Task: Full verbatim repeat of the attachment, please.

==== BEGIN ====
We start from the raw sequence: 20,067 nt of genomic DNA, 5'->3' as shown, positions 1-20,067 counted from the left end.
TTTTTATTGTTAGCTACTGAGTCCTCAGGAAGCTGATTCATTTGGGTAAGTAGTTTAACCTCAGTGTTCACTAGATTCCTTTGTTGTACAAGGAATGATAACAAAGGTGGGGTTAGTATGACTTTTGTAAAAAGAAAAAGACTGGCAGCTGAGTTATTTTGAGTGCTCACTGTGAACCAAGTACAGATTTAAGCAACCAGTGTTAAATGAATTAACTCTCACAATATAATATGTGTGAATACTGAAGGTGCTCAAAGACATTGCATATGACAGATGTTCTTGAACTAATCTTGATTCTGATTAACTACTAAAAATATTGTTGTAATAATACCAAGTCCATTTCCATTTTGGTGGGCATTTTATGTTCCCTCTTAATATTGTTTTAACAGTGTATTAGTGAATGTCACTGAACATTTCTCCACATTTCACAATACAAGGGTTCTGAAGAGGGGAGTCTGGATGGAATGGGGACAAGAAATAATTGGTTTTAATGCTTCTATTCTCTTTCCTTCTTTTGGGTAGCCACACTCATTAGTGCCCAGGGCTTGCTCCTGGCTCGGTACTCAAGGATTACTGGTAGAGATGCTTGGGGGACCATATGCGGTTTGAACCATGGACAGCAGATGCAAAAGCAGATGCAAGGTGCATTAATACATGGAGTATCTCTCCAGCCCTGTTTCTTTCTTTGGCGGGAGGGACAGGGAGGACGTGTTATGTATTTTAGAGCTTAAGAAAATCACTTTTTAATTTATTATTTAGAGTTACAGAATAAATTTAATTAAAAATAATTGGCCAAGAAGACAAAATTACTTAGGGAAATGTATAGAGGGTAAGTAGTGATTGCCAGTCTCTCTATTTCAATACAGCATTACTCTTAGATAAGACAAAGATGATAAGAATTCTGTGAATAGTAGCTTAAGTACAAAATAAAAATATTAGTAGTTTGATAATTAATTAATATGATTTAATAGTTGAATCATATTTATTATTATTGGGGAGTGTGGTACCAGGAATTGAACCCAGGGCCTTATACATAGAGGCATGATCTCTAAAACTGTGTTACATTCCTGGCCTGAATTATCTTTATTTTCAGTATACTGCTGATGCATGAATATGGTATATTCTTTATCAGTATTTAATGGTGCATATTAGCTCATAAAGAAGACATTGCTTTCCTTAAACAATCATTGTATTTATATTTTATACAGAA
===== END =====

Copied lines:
We start from the raw sequence: 20,067 nt of genomic DNA, 5'->3' as shown, positions 1-20,067 counted from the left end.
TTTTTATTGTTAGCTACTGAGTCCTCAGGAAGCTGATTCATTTGGGTAAGTAGTTTAACCTCAGTGTTCACTAGATTCCTTTGTTGTACAAGGAATGATAACAAAGGTGGGGTTAGTATGACTTTTGTAAAAAGAAAAAGACTGGCAGCTGAGTTATTTTGAGTGCTCACTGTGAACCAAGTACAGATTTAAGCAACCAGTGTTAAATGAATTAACTCTCACAATATAATATGTGTGAATACTGAAGGTGCTCAAAGACATTGCATATGACAGATGTTCTTGAACTAATCTTGATTCTGATTAACTACTAAAAATATTGTTGTAATAATACCAAGTCCATTTCCATTTTGGTGGGCATTTTATGTTCCCTCTTAATATTGTTTTAACAGTGTATTAGTGAATGTCACTGAACATTTCTCCACATTTCACAATACAAGGGTTCTGAAGAGGGGAGTCTGGATGGAATGGGGACAAGAAATAATTGGTTTTAATGCTTCTATTCTCTTTCCTTCTTTTGGGTAGCCACACTCATTAGTGCCCAGGGCTTGCTCCTGGCTCGGTACTCAAGGATTACTGGTAGAGATGCTTGGGGGACCATATGCGGTTTGAACCATGGACAGCAGATGCAAAAGCAGATGCAAGGTGCATTAATACATGGAGTATCTCTCCAGCCCTGTTTCTTTCTTTGGCGGGAGGGACAGGGAGGACGTGTTATGTATTTTAGAGCTTAAGAAAATCACTTTTTAATTTATTATTTAGAGTTACAGAATAAATTTAATTAAAAATAATTGGCCAAGAAGACAAAATTACTTAGGGAAATGTATAGAGGGTAAGTAGTGATTGCCAGTCTCTCTATTTCAATACAGCATTACTCTTAGATAAGACAAAGATGATAAGAATTCTGTGAATAGTAGCTTAAGTACAAAATAAAAATATTAGTAGTTTGATAATTAATTAATATGATTTAATAGTTGAATCATATTTATTATTATTGGGGAGTGTGGTACCAGGAATTGAACCCAGGGCCTTATACATAGAGGCATGATCTCTAAAACTGTGTTACATTCCTGGCCTGAATTATCTTTATTTTCAGTATACTGCTGATGCATGAATATGGTATATTCTTTATCAGTATTTAATGGTGCATATTAGCTCATAAAGAAGACATTGCTTTCCTTAAACAATCATTGTATTTATATTTTATACAGAA